Most recruited students unaware of Bhopal gas tragedy; say earning bread is their concern

Dow Chemical, which now owns Union Carbide that was responsible for the 1984 Bhopal gas tragedy, has recruited over a dozen students from the city in campus placements this year. About half of these selected students are from Anna University. The company took over Union Carbide only in 1999, but issues related to adequate compensation to victims of the tragedy that left thousands dead and remediation of the contaminated site are still lingering.

The Indian Olympic Association has expressed its opposition to Dow Chemical being one of the sponsors for this year's Olympic Games in London. And in 2007, when the U.S. multinational started recruiting students from campuses, over 1,000 students and faculty members of IIT- Madras had opposed it vehemently, leading to the cancellation of its recruitment drive on its campus.

Even today, the IITs in Madras, Kharagpur, Kanpur and Bombay do not allow the company to recruit from their campuses.

Recruited students of Anna University, however, have a different take on the issue.

A chemical engineering student hailing from Tiruvannamalai who got hired by the company this year said: “With 87 per cent in class XII, I am here studying chemical engineering in a government college because I needed to pay only Rs. 16,000 a year compared to the Rs. 2 lakh I would have had to pay if I went for computer engineering or any sought-after stream in a self-financed college. For a lot of us who belong to lower-middle class families, getting a job is paramount as we have to support our families.”

Many of these selected students, who are not even aware of the gas tragedy, were offered internships in the company through the placement cell of the Anna University in the third year itself, while the rest got recruited through campus interviews.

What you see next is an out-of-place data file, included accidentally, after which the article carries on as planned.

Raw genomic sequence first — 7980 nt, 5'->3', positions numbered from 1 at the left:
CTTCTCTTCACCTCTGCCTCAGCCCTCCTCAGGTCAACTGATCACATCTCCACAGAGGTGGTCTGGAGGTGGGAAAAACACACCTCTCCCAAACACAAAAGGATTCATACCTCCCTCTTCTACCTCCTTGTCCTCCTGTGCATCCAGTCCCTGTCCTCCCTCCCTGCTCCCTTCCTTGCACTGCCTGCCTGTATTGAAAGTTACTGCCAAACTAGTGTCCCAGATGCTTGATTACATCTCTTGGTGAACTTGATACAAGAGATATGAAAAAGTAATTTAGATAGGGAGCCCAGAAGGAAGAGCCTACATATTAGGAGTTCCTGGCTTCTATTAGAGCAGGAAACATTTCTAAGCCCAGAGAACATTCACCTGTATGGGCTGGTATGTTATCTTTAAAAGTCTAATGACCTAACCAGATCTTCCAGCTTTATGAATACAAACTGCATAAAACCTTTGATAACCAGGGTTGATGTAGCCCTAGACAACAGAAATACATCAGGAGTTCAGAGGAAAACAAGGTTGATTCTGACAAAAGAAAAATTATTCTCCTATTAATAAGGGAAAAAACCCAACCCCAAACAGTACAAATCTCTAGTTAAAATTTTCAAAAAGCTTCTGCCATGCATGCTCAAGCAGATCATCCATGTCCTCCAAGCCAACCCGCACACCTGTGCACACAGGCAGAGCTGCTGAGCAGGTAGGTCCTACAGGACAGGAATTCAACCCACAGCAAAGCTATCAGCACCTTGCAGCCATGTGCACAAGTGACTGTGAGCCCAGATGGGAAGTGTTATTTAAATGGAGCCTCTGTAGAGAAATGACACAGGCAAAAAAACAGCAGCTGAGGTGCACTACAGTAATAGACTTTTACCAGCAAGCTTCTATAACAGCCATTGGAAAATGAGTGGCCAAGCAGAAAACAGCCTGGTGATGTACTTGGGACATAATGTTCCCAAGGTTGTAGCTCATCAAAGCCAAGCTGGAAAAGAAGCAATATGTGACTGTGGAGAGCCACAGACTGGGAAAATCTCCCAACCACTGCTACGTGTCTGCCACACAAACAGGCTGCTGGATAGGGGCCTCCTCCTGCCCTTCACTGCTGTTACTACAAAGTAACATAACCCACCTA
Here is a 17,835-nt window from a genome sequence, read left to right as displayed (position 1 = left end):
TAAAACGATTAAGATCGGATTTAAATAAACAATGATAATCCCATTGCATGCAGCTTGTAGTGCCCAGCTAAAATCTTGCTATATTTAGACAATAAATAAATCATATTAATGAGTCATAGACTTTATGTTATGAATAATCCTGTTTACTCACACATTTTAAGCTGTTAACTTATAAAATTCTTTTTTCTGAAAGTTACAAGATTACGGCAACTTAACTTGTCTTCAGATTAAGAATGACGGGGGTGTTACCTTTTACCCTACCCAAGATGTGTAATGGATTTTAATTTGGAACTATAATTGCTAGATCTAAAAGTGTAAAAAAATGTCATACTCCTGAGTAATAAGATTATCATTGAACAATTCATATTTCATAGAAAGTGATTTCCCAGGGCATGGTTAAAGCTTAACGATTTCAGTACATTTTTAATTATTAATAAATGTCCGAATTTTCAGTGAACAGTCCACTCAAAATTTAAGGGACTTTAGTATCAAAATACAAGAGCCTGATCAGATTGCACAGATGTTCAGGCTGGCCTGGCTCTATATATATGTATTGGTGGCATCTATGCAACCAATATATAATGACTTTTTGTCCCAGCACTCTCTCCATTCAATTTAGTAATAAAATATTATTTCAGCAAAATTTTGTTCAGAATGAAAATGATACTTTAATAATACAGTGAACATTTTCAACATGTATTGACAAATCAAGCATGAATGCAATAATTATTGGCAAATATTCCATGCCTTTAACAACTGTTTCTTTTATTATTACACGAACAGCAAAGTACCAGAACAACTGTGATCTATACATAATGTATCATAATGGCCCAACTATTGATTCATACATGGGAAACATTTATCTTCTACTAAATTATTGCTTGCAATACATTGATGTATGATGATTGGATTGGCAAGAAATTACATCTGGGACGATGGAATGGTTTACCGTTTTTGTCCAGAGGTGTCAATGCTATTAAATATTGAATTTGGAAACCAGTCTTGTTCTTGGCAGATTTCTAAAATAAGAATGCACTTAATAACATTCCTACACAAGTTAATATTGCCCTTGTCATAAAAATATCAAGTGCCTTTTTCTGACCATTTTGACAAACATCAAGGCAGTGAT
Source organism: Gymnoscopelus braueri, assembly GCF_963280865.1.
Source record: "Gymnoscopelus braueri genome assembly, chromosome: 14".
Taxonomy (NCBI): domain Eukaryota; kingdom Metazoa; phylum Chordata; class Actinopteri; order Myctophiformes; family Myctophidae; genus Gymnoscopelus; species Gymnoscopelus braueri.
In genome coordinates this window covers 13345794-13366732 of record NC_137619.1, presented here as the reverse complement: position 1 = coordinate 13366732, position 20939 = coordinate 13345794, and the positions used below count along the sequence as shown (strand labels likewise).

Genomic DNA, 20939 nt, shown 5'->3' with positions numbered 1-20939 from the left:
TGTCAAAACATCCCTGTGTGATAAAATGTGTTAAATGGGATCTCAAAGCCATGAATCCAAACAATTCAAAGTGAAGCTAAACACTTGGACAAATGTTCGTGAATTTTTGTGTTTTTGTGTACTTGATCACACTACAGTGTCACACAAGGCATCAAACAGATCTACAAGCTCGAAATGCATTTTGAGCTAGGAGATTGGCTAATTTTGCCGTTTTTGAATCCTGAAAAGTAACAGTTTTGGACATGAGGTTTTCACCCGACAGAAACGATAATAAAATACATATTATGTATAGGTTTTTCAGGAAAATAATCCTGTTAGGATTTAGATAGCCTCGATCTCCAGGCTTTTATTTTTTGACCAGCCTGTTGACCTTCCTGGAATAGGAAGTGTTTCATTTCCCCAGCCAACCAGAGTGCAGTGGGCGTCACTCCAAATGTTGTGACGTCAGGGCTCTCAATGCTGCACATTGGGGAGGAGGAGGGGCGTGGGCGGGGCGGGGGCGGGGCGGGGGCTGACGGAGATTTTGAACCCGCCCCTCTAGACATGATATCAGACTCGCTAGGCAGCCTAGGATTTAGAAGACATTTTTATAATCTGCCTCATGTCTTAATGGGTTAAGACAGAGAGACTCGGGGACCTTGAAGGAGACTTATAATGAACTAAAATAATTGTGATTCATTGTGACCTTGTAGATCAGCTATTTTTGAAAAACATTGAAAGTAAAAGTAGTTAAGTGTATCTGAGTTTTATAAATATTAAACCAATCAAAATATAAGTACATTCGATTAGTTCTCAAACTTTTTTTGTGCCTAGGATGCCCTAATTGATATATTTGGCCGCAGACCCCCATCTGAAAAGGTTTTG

“For a lot of us, getting into Dow is like a dream come true because there are very few core chemical companies that come here for placements,” said another student from the chemical engineering department.

“Indian Oil Corporation may have offered the highest pay packet, of Rs. 8.7 lakh per annum, but Dow Chemical, which offered Rs. 6 lakh, was a favourite because it simply had an HR interview, unlike the others who conducted technical interviews as well,” the student added.

“Our seniors say the workplace at Dow is quite conducive for fresh graduates because there is no hierarchy as is seen in many of the PSUs. And unlike many recruiters, the company has already given us offer letters, asking us to join on June 4 at the Chennai office,” said another Dow recruit. “As for the Bhopal tragedy, we were not even born then. Moreover, Dow was not in control of Union Carbide at the time,” he said rather diffidently.

Three years ago, when Dow Chemical was to sponsor ‘Kurukshetra,' the annual fest of the College of Engineering, students from engineering institutions across the city came together and urged the college to return the money, warning the college that the association could severely affect its reputation. Organisations such as International Campaign for Justice for Bhopal (ICJB) and Students for Bhopal had also written to the University to shun the sponsorship.

“Instead, we wanted the university administration and students to meet the survivors of the tragedy, but the officials did not show any interest. The story of the tragedy was never presented to the students, because of which many are not even aware of it,” says Nityanand Jayaraman, a city-based activist associated with the struggle to get justice for the victims.

“It is the fault of educational institutions that provide a forum for such companies to foster associations. It is disheartening to see pay packets meaning more than values.”

Anna University officials maintained that no sponsorships were being accepted from Dow Chemical even now but refused to respond on its students being hired by the company through campus interviews.


Vasudha VenugopalJune 28, 2012

City PulseSeptember 24, 2010

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